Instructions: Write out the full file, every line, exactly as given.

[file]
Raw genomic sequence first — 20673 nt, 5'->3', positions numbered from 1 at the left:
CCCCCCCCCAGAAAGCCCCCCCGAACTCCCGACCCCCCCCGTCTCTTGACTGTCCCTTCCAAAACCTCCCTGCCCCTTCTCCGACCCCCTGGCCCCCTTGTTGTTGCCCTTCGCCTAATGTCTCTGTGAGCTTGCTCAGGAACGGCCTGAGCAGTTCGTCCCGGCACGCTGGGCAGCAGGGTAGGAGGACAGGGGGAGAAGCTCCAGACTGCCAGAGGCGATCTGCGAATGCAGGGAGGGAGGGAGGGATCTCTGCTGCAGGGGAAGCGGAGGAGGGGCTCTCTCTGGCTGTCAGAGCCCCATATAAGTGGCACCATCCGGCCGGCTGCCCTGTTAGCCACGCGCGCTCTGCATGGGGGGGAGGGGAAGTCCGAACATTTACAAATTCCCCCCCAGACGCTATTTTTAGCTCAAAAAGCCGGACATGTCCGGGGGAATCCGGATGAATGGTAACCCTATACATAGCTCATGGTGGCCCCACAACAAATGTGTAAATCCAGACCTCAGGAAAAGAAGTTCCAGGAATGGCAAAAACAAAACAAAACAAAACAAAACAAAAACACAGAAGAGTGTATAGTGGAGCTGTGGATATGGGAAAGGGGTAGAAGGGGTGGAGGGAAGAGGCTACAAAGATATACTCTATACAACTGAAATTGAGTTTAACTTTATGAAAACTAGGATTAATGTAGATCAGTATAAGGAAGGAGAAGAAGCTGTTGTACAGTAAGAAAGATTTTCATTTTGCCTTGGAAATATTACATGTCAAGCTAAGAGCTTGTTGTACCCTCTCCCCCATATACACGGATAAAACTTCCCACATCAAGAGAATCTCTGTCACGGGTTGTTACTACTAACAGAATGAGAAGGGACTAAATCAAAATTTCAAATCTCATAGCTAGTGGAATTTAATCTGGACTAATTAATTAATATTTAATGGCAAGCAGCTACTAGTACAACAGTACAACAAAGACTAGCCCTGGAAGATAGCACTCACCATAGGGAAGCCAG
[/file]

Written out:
Raw genomic sequence first — 20673 nt, 5'->3', positions numbered from 1 at the left:
CCCCCCCCCAGAAAGCCCCCCCGAACTCCCGACCCCCCCCGTCTCTTGACTGTCCCTTCCAAAACCTCCCTGCCCCTTCTCCGACCCCCTGGCCCCCTTGTTGTTGCCCTTCGCCTAATGTCTCTGTGAGCTTGCTCAGGAACGGCCTGAGCAGTTCGTCCCGGCACGCTGGGCAGCAGGGTAGGAGGACAGGGGGAGAAGCTCCAGACTGCCAGAGGCGATCTGCGAATGCAGGGAGGGAGGGAGGGATCTCTGCTGCAGGGGAAGCGGAGGAGGGGCTCTCTCTGGCTGTCAGAGCCCCATATAAGTGGCACCATCCGGCCGGCTGCCCTGTTAGCCACGCGCGCTCTGCATGGGGGGGAGGGGAAGTCCGAACATTTACAAATTCCCCCCCAGACGCTATTTTTAGCTCAAAAAGCCGGACATGTCCGGGGGAATCCGGATGAATGGTAACCCTATACATAGCTCATGGTGGCCCCACAACAAATGTGTAAATCCAGACCTCAGGAAAAGAAGTTCCAGGAATGGCAAAAACAAAACAAAACAAAACAAAACAAAAACACAGAAGAGTGTATAGTGGAGCTGTGGATATGGGAAAGGGGTAGAAGGGGTGGAGGGAAGAGGCTACAAAGATATACTCTATACAACTGAAATTGAGTTTAACTTTATGAAAACTAGGATTAATGTAGATCAGTATAAGGAAGGAGAAGAAGCTGTTGTACAGTAAGAAAGATTTTCATTTTGCCTTGGAAATATTACATGTCAAGCTAAGAGCTTGTTGTACCCTCTCCCCCATATACACGGATAAAACTTCCCACATCAAGAGAATCTCTGTCACGGGTTGTTACTACTAACAGAATGAGAAGGGACTAAATCAAAATTTCAAATCTCATAGCTAGTGGAATTTAATCTGGACTAATTAATTAATATTTAATGGCAAGCAGCTACTAGTACAACAGTACAACAAAGACTAGCCCTGGAAGATAGCACTCACCATAGGGAAGCCAG